Tokugawa Ieyasuby Stephen Turnbull
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Towards the end of the 16th century three outstanding commanders brought Japan's century of civil wars to an end, but it was Tokugawa Leyasu who was to ensure a lasting peace. In terms of his strategic and political achievements Leyasu ranks as Japan's greatest samurai commander. Leyasu possessed the rare wisdom of knowing who should be an ally and who was an enemy, a key skill for a successful military leader. Leyasu's crowning victory at Sekigahara depended on the defection to his side of Kobayakawa Hideaki, and the absence from the scene of Ieyasu's son Hidetada serves to illustrate how just once there was a failure in Ieyasu's otherwise classic strategic vision. To establish his family as the ruling clan in Japan for the next two and a half centuries was abundant proof of his true greatness.
Meet the Author
Stephen Turnbull is recognized as one of the world's foremost military historians of the medieval and early modern periods. He first rose to prominence as a result of his 1977 book, The Samurai: A Military History. Since then he has achieved an equal fame in writing about European military subjects and has had 70 books published. He has always tried to concentrate on the less familiar areas of military history, in particular such topics as Korea, Eastern Europe, the Baltic states, and the Teutonic Knights.
Giuseppe Rava was born in Faenza in 1963, and took an interest in all things military from an early age. Entirely self-taught, Giuseppe has established himself as a leading military history artist, and is inspired by the works of the great military artists, such as Detaille, Meissonier, Rochling, Lady Butler, Ottenfeld and Angus McBride. He lives and works in Italy. For more on Giuseppe, please visit his website at www.g-rava.it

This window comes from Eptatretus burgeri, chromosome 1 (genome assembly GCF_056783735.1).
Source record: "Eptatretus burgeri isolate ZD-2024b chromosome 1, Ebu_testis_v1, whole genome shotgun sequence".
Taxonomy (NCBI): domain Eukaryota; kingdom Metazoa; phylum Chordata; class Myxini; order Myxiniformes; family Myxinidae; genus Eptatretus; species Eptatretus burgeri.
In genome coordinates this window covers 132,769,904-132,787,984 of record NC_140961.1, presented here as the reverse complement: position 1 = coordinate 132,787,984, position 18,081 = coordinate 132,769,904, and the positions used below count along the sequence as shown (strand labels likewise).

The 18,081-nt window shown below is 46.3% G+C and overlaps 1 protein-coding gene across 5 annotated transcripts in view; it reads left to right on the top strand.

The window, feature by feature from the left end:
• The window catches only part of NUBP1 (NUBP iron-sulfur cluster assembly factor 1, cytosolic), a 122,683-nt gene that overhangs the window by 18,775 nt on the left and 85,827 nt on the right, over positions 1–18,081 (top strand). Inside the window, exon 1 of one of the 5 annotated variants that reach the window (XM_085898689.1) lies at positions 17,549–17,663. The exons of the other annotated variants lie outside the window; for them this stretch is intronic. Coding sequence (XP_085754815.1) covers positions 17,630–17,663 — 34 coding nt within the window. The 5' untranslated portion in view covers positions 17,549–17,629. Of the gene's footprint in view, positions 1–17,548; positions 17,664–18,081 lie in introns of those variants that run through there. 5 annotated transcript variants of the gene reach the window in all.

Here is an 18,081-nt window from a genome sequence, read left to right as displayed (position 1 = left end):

Stephen Turnbull is the world's leading authority on samurai culture. He took his first degree at Cambridge and has two MAs (in Theology and Military History) from Leeds University. In 1996 he received a PhD from Leeds for his thesis on Japan's Kakure Kirishitan. In its published form the work won the Japan Festival Literary Award in 1998. Having lectured in East Asian Studies and Theology he is now retired and is an Honorary Lecturer at Leeds, a Research Associate at SOAS and Visiting Professor of Japanese Studies at Akita International University. He has published 73 books and many journal articles. His expertise was also put to use in helping design the award-winning computer strategy game Shogun Total War, and in 2010 he acted as Historical Adviser to Universal Pictures for the movie 47 Ronin. He is currently working on a major project tracing the historical evolution of the ninja as a cultural phenomenon.
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